Tijuana's football team bringing some pride, joy

Friday , November 02, 2012 - 2:40 PM

Mexico Soccer Fans

In this Oct. 7, 2012 photo, fans of the soccer team Xoloitzcuintles of Tijuana, or Xolos, cheer for...

Omar Millan

TIJUANA, Mexico— Tijuana has a football club that’s finally bringing the border city some positive coverage, after long being known for the wrong reasons.

The team is aiming to win the Mexican league title, which would be a giant step forward for a club that was established just over five years ago. The success has given a big lift to football fans in the Mexico-United States border region, which has been battered for years by drug-related violence that has demoralized its citizens.

The club is coached by Argentine Antonio Mohamed, who came to Tijuana from Argentine club Independiente. A former striker, Mohamed played for years in Mexico and went on to coach several Mexican clubs, but has found his place with this one.

Tijuana reached the Mexican playoffs last season, only to be eliminated in the quarterfinals. Mohamed is hoping this time will be different with the team already guaranteed a place in the final-eight playoffs. The club has lost only one of 15 league games this season going into play this weekend.

"When you look at it, you realize this is the reward for our hard word and remaining humble," said Mohamed, who was famous in Mexico for playing with is hair dyed bleach-blond. "We have no reason to change now. The success won’t distract us. We have to keep our feet on the ground and keep thinking game by game. We can’t change."

The team’s success has led fans to forget the controversy surrounding the club’s ownership.

The owner is Jorge Hank Rhon, the former mayor of Tijuana and a gambling magnate. Rhon was arrested in 2011 and held on weapons charges, which were eventually dismissed by a federal appeals court.

Rhon was Tijuana’s mayor from 2004 to 2007, when he staged a failed run for state governor. He has long figured large on the national political scene, and not only because of the wealth amassed from his Caliente gambling empire. His father was one of Mexico’s best-known politicians as the leader of a faction in the PRI, which ruled Mexico from 1929 until 2000.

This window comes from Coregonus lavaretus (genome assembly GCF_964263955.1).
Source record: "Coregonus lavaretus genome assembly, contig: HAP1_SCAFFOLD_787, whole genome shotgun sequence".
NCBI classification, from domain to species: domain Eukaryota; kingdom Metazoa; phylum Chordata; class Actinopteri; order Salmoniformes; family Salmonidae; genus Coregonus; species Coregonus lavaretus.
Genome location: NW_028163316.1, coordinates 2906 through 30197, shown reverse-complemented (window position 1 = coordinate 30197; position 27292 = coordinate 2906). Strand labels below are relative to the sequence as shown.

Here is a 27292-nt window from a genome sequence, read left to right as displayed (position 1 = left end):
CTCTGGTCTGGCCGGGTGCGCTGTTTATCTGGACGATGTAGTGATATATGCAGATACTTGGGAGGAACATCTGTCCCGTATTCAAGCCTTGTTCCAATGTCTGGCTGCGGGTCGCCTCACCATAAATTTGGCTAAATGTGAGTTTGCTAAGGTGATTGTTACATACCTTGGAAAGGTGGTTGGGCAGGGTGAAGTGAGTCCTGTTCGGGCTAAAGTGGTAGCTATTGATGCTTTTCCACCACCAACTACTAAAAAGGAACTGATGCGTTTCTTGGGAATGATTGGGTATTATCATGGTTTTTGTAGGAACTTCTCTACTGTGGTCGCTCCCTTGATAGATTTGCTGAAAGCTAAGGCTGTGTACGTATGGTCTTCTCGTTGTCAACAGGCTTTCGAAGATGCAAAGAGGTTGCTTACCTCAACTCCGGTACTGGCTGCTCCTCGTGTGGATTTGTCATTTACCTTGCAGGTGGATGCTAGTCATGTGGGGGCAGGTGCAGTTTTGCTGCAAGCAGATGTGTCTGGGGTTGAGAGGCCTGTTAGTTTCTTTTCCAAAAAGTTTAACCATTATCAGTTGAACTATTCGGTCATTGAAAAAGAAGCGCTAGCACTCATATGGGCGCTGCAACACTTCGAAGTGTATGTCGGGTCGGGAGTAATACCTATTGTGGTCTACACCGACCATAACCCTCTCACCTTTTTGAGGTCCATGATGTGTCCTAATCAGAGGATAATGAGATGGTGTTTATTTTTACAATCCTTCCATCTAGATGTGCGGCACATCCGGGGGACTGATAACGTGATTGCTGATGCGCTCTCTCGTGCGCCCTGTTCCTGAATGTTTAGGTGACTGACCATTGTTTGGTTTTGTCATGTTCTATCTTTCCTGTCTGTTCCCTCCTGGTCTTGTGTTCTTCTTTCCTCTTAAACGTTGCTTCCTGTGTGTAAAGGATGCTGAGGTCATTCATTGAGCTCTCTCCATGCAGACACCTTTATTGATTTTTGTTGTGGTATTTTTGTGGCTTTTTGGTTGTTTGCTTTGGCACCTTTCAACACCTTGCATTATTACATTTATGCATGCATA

The club’s president is Rhon’s son Jorge Alberto Hank Inzunza.

Established in 2007, the club goes by the nickname of "Los Xolos," — pronounced HO-lows — which is short for Xoloitzcuintle, a type of Aztec dog. The popularity of the team has helped the city improve its self-image.

"The city was missing a team to give it an identity, but there was no expectation it would be done quickly," said Guillermo Alonso Meneses, a cultural anthropologist at the University of Barcelona in Spain. "I think this strong urge to have an important team has driven the so-called boom."

Meneses has studied issues surrounding U.S.-Mexico immigration. He said the team’s success has helped clean up the ownership’s image, and made people feel better.

"Los Xolos are a great business for the Rhon family, just like club America is for Televia or (Guadalajara) Chivas is for its owner and his company Omnilife," Meneses added.

The owner of Guadalajara club Chivas is Jorge Vergara, who also owns Omnilife, which sells health supplements throughout the Americas and in Spain.

Los Xolos have drawn tourists to the city, which sits just across the border from San Diego, California, and restored some of its nightlife.

"Not only has it brought happiness to have a team in the first division, it’s also a fact the club has produced jobs in difficult times," said Miguel Leon, a 60-year-old construction worker from San Diego.

In the streets and in the stadium it’s easy to see very young fans who know nothing about the politics of the owner, or his legal battles. It’s only about the football. The club says it has opened youth academies in the area with 1,300 children enrolled.

"The club opened a lot of doors for young people in the area and in the state," said Bruno Piceno, a 21-year-old club forward who grew up playing with its youth clubs. "Now you don’t have to travel so far south to get a tryout with a club."

The club’s sporting director Ignacio Palau talked with pride of the team, which is made up of players from all over Latin America and the United States.

"In Tijuana you can’t feel like a foreigner because we are all from many different places," Palau said. "But we all feel we are from here. It’s a very special magic."

Winning also helps.

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